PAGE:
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Windows Now Offer More Than a View

November 15, 1987|Dale Baldwin

Windows have taken on a new image. No longer are they just a way to let in sunlight or provide a view.

A proliferation of new shapes, sizes, styles, designs and technologies offers all sorts of possibilities, some available for the first time. Bay windows, half-circles, rake tops, stacked windows, octagons and greenhouse windows are among the dozens of designs in the market today.

Materials and finishes are virtually unlimited, including everything from aluminum to wood to vinyl, or a combination of materials, and colors are just as varied.

Where energy is a factor, dual-glazed and triple-glazed panes provide excellent insulation, at the same time keeping outside noise where it belongs. A recent performance study by the Davis Energy Group of Davis, Calif., determined that in an average 1,384-square-foot home the annual energy savings from double-glazed windows versus single-glazed windows ranged from 17% to 33%, depending on climate zone.

Now that window manufacturers are offering so many new window shapes and sizes, homeowners are requesting geometric-shaped windows that will create drama and expansive luxury for interiors, as well as adding beauty to exteriors. Windows are being used to bring light into volume spaces, expand views--or in some cases, restrict a view--and add charm to all kinds of architectural styles.

In view of increasing concern over unwanted intruders, today's windows and sliding glass doors are tested for forced-entry resistance. Windows and doors that meet national standards are elibible to bear the certification label of the California Assn. of Window Manufacturers.

Decorating with windows is posible today because manufacturers have taken homeowners' needs to heart. A wide variety of decorative and functional options, unavailable as recently as a year ago, can now be chosen.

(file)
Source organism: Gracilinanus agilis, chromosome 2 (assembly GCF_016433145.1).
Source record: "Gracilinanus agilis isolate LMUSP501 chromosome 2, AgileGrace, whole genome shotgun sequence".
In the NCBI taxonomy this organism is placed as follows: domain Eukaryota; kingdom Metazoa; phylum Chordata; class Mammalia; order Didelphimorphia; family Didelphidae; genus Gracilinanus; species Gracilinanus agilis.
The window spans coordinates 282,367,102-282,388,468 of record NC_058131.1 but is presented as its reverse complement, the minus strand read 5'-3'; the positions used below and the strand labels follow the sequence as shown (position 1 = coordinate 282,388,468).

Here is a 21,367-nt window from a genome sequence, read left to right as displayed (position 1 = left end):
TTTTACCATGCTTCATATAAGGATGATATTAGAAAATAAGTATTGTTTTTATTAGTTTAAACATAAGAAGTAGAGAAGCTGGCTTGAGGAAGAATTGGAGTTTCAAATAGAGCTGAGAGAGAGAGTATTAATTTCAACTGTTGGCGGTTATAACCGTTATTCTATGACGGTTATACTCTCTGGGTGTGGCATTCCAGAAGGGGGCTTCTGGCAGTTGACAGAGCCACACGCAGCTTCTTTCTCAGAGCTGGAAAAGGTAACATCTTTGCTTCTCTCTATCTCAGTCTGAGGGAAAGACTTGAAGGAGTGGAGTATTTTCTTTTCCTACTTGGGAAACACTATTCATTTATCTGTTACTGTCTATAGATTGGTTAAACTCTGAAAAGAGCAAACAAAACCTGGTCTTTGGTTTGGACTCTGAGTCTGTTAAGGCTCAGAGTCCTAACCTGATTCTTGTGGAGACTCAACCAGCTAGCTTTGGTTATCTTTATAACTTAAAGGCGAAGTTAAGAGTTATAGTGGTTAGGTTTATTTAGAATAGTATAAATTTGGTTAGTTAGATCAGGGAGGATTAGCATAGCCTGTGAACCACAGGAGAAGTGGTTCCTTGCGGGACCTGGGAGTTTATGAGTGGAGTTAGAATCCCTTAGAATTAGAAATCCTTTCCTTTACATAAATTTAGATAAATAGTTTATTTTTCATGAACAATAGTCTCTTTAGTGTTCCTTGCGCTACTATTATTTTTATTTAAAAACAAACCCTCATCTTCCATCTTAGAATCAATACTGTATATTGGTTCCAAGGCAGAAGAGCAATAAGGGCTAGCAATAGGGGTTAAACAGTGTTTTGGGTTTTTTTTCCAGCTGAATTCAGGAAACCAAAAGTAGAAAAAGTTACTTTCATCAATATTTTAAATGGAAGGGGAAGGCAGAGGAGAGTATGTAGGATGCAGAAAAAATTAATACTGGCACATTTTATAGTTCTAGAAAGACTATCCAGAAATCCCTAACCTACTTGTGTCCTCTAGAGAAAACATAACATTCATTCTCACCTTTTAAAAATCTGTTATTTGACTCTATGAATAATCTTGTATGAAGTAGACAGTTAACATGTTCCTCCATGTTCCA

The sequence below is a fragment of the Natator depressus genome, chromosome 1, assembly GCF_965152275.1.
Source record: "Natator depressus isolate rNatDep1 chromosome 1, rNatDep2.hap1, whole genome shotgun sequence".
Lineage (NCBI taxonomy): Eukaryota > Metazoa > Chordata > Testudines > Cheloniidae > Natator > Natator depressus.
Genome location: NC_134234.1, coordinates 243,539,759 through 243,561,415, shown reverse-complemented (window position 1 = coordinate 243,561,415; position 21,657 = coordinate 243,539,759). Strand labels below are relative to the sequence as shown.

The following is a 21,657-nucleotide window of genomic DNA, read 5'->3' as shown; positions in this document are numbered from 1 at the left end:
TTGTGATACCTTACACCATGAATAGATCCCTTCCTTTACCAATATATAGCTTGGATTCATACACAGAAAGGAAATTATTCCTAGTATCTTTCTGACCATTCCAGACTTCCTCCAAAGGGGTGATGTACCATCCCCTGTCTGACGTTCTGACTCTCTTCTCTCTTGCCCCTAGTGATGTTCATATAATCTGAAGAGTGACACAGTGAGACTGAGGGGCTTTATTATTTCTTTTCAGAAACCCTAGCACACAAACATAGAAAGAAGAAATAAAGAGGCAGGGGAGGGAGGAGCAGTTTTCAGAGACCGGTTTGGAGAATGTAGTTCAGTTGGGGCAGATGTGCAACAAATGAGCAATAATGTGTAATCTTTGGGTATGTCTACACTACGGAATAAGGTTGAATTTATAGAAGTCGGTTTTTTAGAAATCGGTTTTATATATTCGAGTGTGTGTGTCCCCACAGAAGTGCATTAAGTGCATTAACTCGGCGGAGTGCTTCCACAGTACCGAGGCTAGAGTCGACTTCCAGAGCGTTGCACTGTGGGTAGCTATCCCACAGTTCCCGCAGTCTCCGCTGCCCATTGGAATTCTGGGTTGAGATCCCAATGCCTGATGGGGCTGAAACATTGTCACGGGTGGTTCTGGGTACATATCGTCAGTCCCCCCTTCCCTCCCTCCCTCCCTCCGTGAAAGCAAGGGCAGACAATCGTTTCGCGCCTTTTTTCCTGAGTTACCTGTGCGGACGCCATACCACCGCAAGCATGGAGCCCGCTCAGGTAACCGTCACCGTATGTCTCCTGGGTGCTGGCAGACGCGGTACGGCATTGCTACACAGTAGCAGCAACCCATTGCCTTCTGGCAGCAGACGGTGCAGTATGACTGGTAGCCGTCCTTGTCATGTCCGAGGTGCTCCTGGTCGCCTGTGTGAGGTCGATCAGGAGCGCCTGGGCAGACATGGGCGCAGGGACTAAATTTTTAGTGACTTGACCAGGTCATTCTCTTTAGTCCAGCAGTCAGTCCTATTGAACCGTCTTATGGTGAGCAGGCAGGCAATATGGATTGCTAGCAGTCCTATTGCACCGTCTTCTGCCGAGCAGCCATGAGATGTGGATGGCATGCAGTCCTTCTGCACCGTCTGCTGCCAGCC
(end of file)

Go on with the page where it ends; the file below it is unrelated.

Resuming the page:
Your local window outlet can be a big help in providing decorating or remodeling advice and the sales people will be happy to explain the growing list of "window words" that shoppers are likely to encounter, among them, grids and muntins, insulated and tilt sashes.

Now that the rainy season has arrived, so have roof leaks, with their accompanying ugly ceiling stains. There is an inexpensive product that can remove those stains with little effort and without the need of a professional.

It may be found in home improvement stores, hardware stores and paint stores under several brand names. Basically, it's white-tinted pigment shellac, a synthetic primer/sealer.

You might find it under the name Zynolyte or Z-lac or other names usually starting with a Z. It comes in spray cans or conventional paint cans--the spray can is the easiest to use and makes for a smooth cover-up.

The product is recommended for covering areas stained by water, fire, smoke, grease or other foreign matter. The one I purchased from Builders Emporium cost $4.

According to the label, it can be used on plaster, drywall, masonite, wood sap streaks, stucco and more. But you want to be careful not to breathe the vapors.

Open windows and doors before spraying. A painter's mask would be a good idea.

The shellac should be applied to a dry surface with as many coats as seems necessary. Drying time is about 45 minutes.

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